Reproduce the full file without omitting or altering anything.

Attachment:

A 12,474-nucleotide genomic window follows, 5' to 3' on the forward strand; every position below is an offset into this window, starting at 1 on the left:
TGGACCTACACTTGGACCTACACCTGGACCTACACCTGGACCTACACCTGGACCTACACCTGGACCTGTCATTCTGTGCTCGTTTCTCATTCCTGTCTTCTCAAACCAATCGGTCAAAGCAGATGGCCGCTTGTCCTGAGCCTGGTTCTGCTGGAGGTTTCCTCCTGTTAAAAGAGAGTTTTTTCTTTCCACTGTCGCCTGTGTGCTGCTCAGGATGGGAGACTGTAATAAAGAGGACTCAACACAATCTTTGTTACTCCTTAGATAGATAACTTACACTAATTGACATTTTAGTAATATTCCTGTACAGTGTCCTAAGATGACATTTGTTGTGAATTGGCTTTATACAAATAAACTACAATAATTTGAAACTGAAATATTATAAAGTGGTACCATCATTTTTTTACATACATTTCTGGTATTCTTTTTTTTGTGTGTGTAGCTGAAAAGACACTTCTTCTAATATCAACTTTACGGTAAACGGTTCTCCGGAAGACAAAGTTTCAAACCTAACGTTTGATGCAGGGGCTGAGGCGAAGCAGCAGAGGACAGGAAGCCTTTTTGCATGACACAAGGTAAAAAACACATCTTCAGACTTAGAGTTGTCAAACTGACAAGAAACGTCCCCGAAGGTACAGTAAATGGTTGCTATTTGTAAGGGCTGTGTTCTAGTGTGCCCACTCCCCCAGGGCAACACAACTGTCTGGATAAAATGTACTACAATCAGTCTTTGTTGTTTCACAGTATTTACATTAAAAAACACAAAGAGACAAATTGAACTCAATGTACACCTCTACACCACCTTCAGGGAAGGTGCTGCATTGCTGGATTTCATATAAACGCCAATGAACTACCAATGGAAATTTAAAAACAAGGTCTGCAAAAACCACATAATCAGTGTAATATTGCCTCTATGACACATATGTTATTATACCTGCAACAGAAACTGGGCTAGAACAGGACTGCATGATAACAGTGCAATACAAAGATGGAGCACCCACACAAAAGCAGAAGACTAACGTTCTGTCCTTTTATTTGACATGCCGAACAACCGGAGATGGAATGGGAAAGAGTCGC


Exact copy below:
A 12,474-nucleotide genomic window follows, 5' to 3' on the forward strand; every position below is an offset into this window, starting at 1 on the left:
TGGACCTACACTTGGACCTACACCTGGACCTACACCTGGACCTACACCTGGACCTACACCTGGACCTGTCATTCTGTGCTCGTTTCTCATTCCTGTCTTCTCAAACCAATCGGTCAAAGCAGATGGCCGCTTGTCCTGAGCCTGGTTCTGCTGGAGGTTTCCTCCTGTTAAAAGAGAGTTTTTTCTTTCCACTGTCGCCTGTGTGCTGCTCAGGATGGGAGACTGTAATAAAGAGGACTCAACACAATCTTTGTTACTCCTTAGATAGATAACTTACACTAATTGACATTTTAGTAATATTCCTGTACAGTGTCCTAAGATGACATTTGTTGTGAATTGGCTTTATACAAATAAACTACAATAATTTGAAACTGAAATATTATAAAGTGGTACCATCATTTTTTTACATACATTTCTGGTATTCTTTTTTTTGTGTGTGTAGCTGAAAAGACACTTCTTCTAATATCAACTTTACGGTAAACGGTTCTCCGGAAGACAAAGTTTCAAACCTAACGTTTGATGCAGGGGCTGAGGCGAAGCAGCAGAGGACAGGAAGCCTTTTTGCATGACACAAGGTAAAAAACACATCTTCAGACTTAGAGTTGTCAAACTGACAAGAAACGTCCCCGAAGGTACAGTAAATGGTTGCTATTTGTAAGGGCTGTGTTCTAGTGTGCCCACTCCCCCAGGGCAACACAACTGTCTGGATAAAATGTACTACAATCAGTCTTTGTTGTTTCACAGTATTTACATTAAAAAACACAAAGAGACAAATTGAACTCAATGTACACCTCTACACCACCTTCAGGGAAGGTGCTGCATTGCTGGATTTCATATAAACGCCAATGAACTACCAATGGAAATTTAAAAACAAGGTCTGCAAAAACCACATAATCAGTGTAATATTGCCTCTATGACACATATGTTATTATACCTGCAACAGAAACTGGGCTAGAACAGGACTGCATGATAACAGTGCAATACAAAGATGGAGCACCCACACAAAAGCAGAAGACTAACGTTCTGTCCTTTTATTTGACATGCCGAACAACCGGAGATGGAATGGGAAAGAGTCGC